What is Venezuela’s future after May 20th?

According to Eugenio Martínez, after the probable victory of Maduro there will be an increase in migration and economic sanctions to the national executive

What is Venezuela’s future after May 20?

Many questions continue to arise around the political and social future of Venezuela. Beyond the news context generated by the "doubtful" call for elections in advance by the National Constituent Assembly (ANC) and endorsed by the National Electoral Council (CNE), the general doubt in this situation is: what will happen after May?

Leer en español: ¿Cuál es el futuro de Venezuela después del 20 de mayo?

According to Eugenio Martínez, a journalist specializing in politics and electoral processes, it is likely that the winner of the May 20 elections will be Nicolás Maduro, giving way to a radicalization in the political arena of a relegitimized Chavism through the electoral system.

This aspect is perhaps one of the most complex, not to understand, but to confront, because both the Venezuelan opposition movement and the international community have strongly criticized the electoral process. This process was originally planned for April 22 and then postponed to May 20. For most sectors, we are in the presence of a resounding fraud, which they refuse to recognize.

This phenomenon, of course, has generated implications in the economic field for the South American nation. Countries like the United States, Canada, the European Union, and neighbors like Panama, among other nations, have sanctioned both Nicolás Maduro, as well as different members of his cabinet with confiscations of bank accounts, and even with the restriction of economic activities with the government Venezuelan.

Martinez explains that after May 20, these sanctions could be increased by the international community for Maduro and the Venezuelan State in general. However, what Martinez foresees closer is the increase of the migratory flow of the country and later an isolation of Venezuela on the part of the neighboring nations. According to the journalist, although these disciplinary measures exist, their implementation and effect could take a long time.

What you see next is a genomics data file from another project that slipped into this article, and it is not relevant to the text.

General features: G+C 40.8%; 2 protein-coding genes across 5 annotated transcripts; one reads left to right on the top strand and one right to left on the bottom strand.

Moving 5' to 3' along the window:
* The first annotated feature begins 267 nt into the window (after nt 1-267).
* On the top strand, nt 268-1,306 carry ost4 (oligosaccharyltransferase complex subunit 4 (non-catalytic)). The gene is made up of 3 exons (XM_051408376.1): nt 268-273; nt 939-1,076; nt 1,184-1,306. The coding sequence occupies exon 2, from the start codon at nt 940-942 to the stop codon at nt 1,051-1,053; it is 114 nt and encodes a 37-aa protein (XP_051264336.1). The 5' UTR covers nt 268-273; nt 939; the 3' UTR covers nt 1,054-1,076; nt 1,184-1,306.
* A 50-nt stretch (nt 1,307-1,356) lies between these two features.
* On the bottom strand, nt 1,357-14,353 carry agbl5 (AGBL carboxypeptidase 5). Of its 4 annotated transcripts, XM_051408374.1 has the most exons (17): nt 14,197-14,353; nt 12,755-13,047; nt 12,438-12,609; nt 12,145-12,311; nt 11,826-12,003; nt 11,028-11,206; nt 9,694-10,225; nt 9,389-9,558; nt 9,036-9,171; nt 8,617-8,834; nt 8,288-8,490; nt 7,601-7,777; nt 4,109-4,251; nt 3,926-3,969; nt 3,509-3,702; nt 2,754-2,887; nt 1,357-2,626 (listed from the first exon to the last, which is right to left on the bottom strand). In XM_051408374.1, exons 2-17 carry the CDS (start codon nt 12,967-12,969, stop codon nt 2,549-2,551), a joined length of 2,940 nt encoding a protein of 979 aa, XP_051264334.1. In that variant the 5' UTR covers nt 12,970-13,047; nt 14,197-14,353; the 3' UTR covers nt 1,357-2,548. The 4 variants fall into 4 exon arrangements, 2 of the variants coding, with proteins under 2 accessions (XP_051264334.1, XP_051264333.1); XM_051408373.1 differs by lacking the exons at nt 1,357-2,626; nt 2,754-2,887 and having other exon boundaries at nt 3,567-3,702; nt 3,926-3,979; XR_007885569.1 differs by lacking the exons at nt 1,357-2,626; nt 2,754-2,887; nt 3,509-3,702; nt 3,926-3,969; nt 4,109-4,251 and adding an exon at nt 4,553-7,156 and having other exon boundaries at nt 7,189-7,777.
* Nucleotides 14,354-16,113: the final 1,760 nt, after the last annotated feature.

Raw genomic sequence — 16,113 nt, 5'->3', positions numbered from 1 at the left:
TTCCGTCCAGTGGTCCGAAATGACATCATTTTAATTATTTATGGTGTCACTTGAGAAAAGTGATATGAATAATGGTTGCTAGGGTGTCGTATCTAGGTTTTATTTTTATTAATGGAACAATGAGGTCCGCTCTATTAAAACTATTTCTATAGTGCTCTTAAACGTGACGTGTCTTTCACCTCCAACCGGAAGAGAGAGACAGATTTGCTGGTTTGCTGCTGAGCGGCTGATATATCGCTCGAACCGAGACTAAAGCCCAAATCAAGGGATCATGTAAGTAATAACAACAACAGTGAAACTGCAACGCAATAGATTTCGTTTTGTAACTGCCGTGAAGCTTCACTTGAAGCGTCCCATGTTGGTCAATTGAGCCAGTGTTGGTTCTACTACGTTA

It is important to note that, from the government of the United States, sanctions have been promoted on such a scale that it has restricted the negotiations of other countries with Venezuela. In fact, those nations or companies that carry out economic activities with the Maduro government will also be penalized by North America.

It should be noted that the North American nation has been one of the most concerned about the guarantees of the upcoming electoral process. US Democratic Senator Dick Durbin, who met with Nicolás Maduro at the Miraflores Palace, warned the president that if the votes do not meet international standards, they will be considered illegitimate.

Durbin himself explained: "I traveled to Caracas to better understand the conditions faced by Venezuelans and to urge President Maduro to adhere to basic democratic norms, particularly with regard to the dubious elections scheduled for May." The senator also took advantage of his visit to Venezuela to ask for the release of Mormon missionary Josh Holt, a US citizen, who has been incarcerated in the Caribbean nation for almost two years.

Comfortable opposition

Something that has generated much controversy in this call for elections in Venezuela is the position assumed by Henry Falcón. Despite having been considered as a member of the opposition of this nation, Falcón ignored the calls for non-registration of candidates. His actions have been considered, by the MUD and other political movements, as an action to support the Maduro government.

This situation, according to Martinez, could also give way to the birth of a "more comfortable" opposition for the current Venezuelan regime. This "new" opposition on the part of Falcón and other actors is being formed with "strange parliamentary alliances", like that of Timoteo Zambrano.

"This would give way to the statements of Zapatero, who spoke of a coalition government, probably ended up materializing with Henry Falcón or with some of the members of his campaign command," Martinez said.

This situation would lead to a question about the position that the international community would assume, with the presence of a rising opposition inside the government or with greater empathy with the government of Nicolás Maduro.

Venezuelans without Venezuela

Another factor attributed by Martínez and other political and social analysts, regarding the future of Venezuela is the growth of the migratory wave. The traveling of Venezuelan citizens to other countries would increase because of the restrictive measures that could come in Maduro's new mandate, as well as the possible future consequences that the sanctions applied to the country could bring.

Although it is very difficult to guess the future, certain signs lead us to think what could be the closest future for Venezuela. The most important detail will be in the response of the international community. The latter received a call from members of the Supreme Court of Justice and the National Assembly in exile, who presented evidence implicating the Venezuelan president in corruption cases. With this evidence, they ask Interpol to capture Maduro.

Latin American Post | Julio Abella
Translated from “¿Cuál es el futuro de Venezuela después del 20 de mayo?”

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